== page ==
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Friday, April 29, 2011

THE ISRAEL MUSEUM--JERUSALEM CIRCA 66 CE & THE DEAD SEA SCROLLS--BLOWS ME AWAY

Jerusalem model
Once again Jerusalem amazes.  Our visit to the Israel Museum and, in particular, two of the exhibits blew me away. 

The first was the Jerusalem model, a scale model of this eternally important city as it existed at the time of the second Temple.  We’re talking 66 CE.  It is awesome to view and to walk around, and it is awesome to contemplate how meticulously the model was researched and constructed.

Jerusalem model

The Jerusalem model was commissioned by hotel owner Hans Kroch in honor of his son Jacob killed in the 1948 War for Independence.  It was built under the supervision of archeologist Michael Avi-Yonah of the Hebrew University who based his research on the writings of Josephus Flavius in the New Testament and on Hebrew writings found in the Talmud and the Mishna as well as on customs concerning buildings of that period.  Even the construction materials are from that time whenever possible.  If a contemporary archeological find proves an inaccuracy, the model is updated.  Almost incredibly, ancient Josephus was so accurate and complete in his descriptions that very few changes have been made.  As I think of it in these terms, I am awed.  Again.

Jerusalem model

The model opened in 1966 on the grounds of the Mr. Kroch’s hotel but eventually had to be moved because of construction.  The Israel Museum welcomed it with open arms, and it was reopened here in 2006.  The model occupies 21,500 square feet, so it cannot help but be impressive. 

Jerusalem model

Picture the era.  The Temple, the single biggest structure, was built by King Herod and the Romans will destroy it in 70 CE.

Jerusalem model

To this thriving and beautiful city, worshippers came to the Temple three times a year to sacrifice and to pray.  Thousands entered the open areas to watch the proceedings, and they brought their offerings with them. 

Jerusalem model

Jerusalem model

Before I move on to another exhibit, I think of how remarkable it is that I am able to see some of the remaining city still standing, during my visit--the walls encircling the city, the Western Wall of this Temple, the gates to the city.  The feeling is indescribable.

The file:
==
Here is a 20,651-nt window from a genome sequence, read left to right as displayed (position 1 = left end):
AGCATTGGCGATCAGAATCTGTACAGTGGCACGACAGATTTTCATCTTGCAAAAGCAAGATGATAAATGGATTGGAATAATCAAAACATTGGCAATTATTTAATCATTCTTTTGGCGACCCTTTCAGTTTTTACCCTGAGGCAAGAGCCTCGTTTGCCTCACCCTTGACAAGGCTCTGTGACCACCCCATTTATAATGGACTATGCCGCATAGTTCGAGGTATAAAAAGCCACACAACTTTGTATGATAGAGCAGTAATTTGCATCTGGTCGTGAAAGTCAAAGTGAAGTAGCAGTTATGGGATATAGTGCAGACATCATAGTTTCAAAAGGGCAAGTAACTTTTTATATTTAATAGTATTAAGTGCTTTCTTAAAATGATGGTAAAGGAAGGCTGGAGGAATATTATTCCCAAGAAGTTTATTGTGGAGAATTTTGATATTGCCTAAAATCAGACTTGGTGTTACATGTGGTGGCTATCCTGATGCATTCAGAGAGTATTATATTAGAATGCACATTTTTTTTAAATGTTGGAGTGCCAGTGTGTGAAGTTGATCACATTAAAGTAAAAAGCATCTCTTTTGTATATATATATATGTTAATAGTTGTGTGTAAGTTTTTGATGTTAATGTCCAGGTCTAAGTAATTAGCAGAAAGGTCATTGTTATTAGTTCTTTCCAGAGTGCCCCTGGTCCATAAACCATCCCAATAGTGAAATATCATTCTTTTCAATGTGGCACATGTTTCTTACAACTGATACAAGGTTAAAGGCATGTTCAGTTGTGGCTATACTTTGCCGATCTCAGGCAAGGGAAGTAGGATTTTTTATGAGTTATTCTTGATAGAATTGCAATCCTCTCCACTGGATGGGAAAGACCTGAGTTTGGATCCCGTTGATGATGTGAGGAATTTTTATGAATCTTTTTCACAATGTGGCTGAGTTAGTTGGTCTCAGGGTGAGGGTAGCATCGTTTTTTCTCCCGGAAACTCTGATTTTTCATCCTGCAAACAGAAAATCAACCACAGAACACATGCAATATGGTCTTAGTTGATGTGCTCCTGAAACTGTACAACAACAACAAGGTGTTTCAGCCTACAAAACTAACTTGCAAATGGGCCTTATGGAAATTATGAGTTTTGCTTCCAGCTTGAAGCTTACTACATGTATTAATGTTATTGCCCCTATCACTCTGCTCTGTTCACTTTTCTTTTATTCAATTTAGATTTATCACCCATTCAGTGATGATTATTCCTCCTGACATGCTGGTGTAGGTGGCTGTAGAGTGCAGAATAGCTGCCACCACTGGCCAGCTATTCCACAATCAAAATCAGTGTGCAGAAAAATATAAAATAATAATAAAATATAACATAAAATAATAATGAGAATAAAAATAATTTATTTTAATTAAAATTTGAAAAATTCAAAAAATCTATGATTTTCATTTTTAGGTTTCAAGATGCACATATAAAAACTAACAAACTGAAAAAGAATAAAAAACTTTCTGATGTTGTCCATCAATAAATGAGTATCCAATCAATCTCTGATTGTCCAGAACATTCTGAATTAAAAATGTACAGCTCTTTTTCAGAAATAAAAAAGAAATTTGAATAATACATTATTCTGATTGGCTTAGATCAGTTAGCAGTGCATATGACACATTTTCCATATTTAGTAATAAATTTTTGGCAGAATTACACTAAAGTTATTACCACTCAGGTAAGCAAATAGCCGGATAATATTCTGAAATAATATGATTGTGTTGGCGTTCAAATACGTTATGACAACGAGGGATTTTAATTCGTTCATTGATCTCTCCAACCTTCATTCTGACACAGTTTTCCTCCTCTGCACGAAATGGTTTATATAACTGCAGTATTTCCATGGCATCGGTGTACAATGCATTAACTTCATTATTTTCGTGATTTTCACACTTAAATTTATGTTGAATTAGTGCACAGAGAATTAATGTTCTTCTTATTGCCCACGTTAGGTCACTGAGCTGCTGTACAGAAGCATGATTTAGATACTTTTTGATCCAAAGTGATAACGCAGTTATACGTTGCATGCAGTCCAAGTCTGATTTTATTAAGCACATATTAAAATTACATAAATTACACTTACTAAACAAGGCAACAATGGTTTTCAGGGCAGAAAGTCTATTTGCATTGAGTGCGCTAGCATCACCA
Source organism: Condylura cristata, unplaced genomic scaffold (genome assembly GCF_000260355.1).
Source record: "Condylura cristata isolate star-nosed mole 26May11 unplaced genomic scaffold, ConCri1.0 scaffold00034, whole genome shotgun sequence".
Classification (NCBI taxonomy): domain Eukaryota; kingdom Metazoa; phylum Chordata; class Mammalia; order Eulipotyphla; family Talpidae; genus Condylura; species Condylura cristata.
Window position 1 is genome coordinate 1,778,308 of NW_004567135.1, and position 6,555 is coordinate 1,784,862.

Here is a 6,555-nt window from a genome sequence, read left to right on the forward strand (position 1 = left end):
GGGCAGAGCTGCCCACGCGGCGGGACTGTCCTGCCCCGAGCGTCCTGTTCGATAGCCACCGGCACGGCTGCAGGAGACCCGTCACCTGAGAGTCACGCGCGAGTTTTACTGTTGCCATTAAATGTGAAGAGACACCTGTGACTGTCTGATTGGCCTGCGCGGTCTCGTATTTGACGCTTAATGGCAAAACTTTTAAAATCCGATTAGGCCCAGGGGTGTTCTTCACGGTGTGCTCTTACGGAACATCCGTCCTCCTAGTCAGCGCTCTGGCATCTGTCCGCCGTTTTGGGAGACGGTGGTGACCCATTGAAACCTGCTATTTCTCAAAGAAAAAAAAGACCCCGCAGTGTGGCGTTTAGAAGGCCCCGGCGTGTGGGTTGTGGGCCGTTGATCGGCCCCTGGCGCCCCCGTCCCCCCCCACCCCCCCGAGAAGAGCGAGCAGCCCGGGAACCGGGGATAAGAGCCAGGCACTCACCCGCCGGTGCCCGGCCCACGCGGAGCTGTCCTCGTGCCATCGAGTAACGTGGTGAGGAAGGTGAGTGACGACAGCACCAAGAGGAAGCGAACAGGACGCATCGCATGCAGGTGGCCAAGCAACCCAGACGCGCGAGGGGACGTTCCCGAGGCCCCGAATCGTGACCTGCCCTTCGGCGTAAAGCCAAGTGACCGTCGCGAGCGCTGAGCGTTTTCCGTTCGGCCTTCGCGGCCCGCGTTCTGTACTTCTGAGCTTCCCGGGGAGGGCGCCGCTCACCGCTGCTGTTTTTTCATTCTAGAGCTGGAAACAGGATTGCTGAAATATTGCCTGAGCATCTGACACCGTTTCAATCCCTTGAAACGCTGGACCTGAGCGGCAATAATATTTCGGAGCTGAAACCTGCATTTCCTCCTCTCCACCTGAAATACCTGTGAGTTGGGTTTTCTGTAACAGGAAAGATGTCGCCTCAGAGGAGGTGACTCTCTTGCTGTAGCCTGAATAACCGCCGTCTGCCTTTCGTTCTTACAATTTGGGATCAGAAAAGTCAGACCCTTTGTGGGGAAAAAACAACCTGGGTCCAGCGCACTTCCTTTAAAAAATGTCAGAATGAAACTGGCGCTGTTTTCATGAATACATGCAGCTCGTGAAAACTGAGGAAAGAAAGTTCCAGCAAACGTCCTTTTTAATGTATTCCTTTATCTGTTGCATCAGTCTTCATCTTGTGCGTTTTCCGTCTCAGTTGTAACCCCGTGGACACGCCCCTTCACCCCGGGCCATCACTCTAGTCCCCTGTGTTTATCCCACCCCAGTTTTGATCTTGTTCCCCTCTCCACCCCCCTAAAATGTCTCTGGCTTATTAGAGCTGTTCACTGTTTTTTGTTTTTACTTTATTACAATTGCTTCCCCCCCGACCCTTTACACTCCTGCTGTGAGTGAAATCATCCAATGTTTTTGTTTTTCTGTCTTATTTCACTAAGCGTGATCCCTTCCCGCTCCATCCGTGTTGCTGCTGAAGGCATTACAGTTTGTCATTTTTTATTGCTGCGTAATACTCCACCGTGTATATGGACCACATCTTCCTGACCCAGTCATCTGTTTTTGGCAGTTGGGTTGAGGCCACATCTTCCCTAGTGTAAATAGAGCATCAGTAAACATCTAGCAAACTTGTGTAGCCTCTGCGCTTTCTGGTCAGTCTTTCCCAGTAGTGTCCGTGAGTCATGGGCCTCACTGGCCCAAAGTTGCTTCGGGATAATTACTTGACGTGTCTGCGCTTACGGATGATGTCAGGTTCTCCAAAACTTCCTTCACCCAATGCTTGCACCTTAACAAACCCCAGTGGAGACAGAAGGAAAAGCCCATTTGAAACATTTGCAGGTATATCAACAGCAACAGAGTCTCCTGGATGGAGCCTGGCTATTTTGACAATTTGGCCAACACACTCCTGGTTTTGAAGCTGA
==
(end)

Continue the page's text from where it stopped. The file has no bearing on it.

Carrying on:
Now on to another exhibit. Perhaps even more impressive is what lies beneath this building we jokingly called a Hershey’s Kiss when we entered the museum grounds. 

Israel Museum

Little did we know that this is The Shrine of the Book, and within this carefully constructed sanctuary lie the Dead Sea Scrolls, the oldest group of Old Testament scrolls ever found.  (no photos allowed) All I can tell you is that I researched further after I returned home, and these scrolls reveal ideas, beliefs, stories, psalms, and history that boggle the mind.  There is so much information about the scrolls, where and when they were found, the biblical and non-biblical texts, the different versions, the use of Hebrew and Aramaic, the link between Judaism and Christianity and so much more that I cannot begin to write about here, but this link will summarize some of the amazing facts.  http://www.centuryone.com/25dssfacts.html

Don’t get me wrong.  The rest of the museum was beautiful.  Art—modern and ancient, sculpture, pieces of antiquity, gardens. 

Israel Museum

Israel Museum


Israel Museum

Certainly more than several hours’ worth of viewing.  But if you are in Jerusalem, take the time to look at the model and the Dead Sea Scrolls.  Those times will be with you forever.




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